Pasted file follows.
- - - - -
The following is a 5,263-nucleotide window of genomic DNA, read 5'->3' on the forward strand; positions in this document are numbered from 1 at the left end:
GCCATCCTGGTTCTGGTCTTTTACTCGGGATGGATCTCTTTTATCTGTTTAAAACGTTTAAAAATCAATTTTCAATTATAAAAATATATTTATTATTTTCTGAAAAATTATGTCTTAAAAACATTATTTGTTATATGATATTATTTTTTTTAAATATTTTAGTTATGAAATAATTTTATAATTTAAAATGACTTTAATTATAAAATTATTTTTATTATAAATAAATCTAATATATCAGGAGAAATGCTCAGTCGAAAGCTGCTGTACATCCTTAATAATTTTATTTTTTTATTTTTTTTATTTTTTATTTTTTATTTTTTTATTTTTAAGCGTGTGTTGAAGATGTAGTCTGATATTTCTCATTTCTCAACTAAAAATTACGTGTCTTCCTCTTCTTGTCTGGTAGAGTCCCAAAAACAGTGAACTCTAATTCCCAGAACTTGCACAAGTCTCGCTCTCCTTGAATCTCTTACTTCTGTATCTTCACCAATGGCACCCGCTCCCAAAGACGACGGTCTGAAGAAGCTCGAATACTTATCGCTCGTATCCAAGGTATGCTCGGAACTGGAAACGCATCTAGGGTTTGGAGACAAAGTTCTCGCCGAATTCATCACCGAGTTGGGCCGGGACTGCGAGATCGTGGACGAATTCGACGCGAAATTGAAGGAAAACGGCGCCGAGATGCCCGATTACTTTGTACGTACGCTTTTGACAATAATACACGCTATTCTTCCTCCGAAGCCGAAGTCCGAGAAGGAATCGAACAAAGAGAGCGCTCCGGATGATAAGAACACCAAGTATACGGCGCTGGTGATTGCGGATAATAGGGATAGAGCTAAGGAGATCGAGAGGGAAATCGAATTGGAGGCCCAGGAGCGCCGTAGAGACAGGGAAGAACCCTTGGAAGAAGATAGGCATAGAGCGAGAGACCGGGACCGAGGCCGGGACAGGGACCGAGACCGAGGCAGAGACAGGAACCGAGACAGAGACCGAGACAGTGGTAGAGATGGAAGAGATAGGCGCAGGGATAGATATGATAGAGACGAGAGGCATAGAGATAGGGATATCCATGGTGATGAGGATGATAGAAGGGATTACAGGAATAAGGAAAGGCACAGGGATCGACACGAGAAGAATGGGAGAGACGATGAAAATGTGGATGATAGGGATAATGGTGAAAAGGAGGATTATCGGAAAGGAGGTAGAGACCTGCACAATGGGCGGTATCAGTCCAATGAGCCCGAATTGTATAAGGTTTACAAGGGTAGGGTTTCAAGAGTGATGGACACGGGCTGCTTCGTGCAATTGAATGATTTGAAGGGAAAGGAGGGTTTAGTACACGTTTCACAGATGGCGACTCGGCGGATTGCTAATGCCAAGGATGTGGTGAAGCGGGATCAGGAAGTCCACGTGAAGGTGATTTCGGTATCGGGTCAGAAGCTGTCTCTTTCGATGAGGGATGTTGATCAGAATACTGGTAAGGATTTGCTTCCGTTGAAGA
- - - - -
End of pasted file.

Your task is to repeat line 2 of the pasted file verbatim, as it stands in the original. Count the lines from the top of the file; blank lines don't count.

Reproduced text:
GCCATCCTGGTTCTGGTCTTTTACTCGGGATGGATCTCTTTTATCTGTTTAAAACGTTTAAAAATCAATTTTCAATTATAAAAATATATTTATTATTTTCTGAAAAATTATGTCTTAAAAACATTATTTGTTATATGATATTATTTTTTTTAAATATTTTAGTTATGAAATAATTTTATAATTTAAAATGACTTTAATTATAAAATTATTTTTATTATAAATAAATCTAATATATCAGGAGAAATGCTCAGTCGAAAGCTGCTGTACATCCTTAATAATTTTATTTTTTTATTTTTTTTATTTTTTATTTTTTATTTTTTTATTTTTAAGCGTGTGTTGAAGATGTAGTCTGATATTTCTCATTTCTCAACTAAAAATTACGTGTCTTCCTCTTCTTGTCTGGTAGAGTCCCAAAAACAGTGAACTCTAATTCCCAGAACTTGCACAAGTCTCGCTCTCCTTGAATCTCTTACTTCTGTATCTTCACCAATGGCACCCGCTCCCAAAGACGACGGTCTGAAGAAGCTCGAATACTTATCGCTCGTATCCAAGGTATGCTCGGAACTGGAAACGCATCTAGGGTTTGGAGACAAAGTTCTCGCCGAATTCATCACCGAGTTGGGCCGGGACTGCGAGATCGTGGACGAATTCGACGCGAAATTGAAGGAAAACGGCGCCGAGATGCCCGATTACTTTGTACGTACGCTTTTGACAATAATACACGCTATTCTTCCTCCGAAGCCGAAGTCCGAGAAGGAATCGAACAAAGAGAGCGCTCCGGATGATAAGAACACCAAGTATACGGCGCTGGTGATTGCGGATAATAGGGATAGAGCTAAGGAGATCGAGAGGGAAATCGAATTGGAGGCCCAGGAGCGCCGTAGAGACAGGGAAGAACCCTTGGAAGAAGATAGGCATAGAGCGAGAGACCGGGACCGAGGCCGGGACAGGGACCGAGACCGAGGCAGAGACAGGAACCGAGACAGAGACCGAGACAGTGGTAGAGATGGAAGAGATAGGCGCAGGGATAGATATGATAGAGACGAGAGGCATAGAGATAGGGATATCCATGGTGATGAGGATGATAGAAGGGATTACAGGAATAAGGAAAGGCACAGGGATCGACACGAGAAGAATGGGAGAGACGATGAAAATGTGGATGATAGGGATAATGGTGAAAAGGAGGATTATCGGAAAGGAGGTAGAGACCTGCACAATGGGCGGTATCAGTCCAATGAGCCCGAATTGTATAAGGTTTACAAGGGTAGGGTTTCAAGAGTGATGGACACGGGCTGCTTCGTGCAATTGAATGATTTGAAGGGAAAGGAGGGTTTAGTACACGTTTCACAGATGGCGACTCGGCGGATTGCTAATGCCAAGGATGTGGTGAAGCGGGATCAGGAAGTCCACGTGAAGGTGATTTCGGTATCGGGTCAGAAGCTGTCTCTTTCGATGAGGGATGTTGATCAGAATACTGGTAAGGATTTGCTTCCGTTGAAGA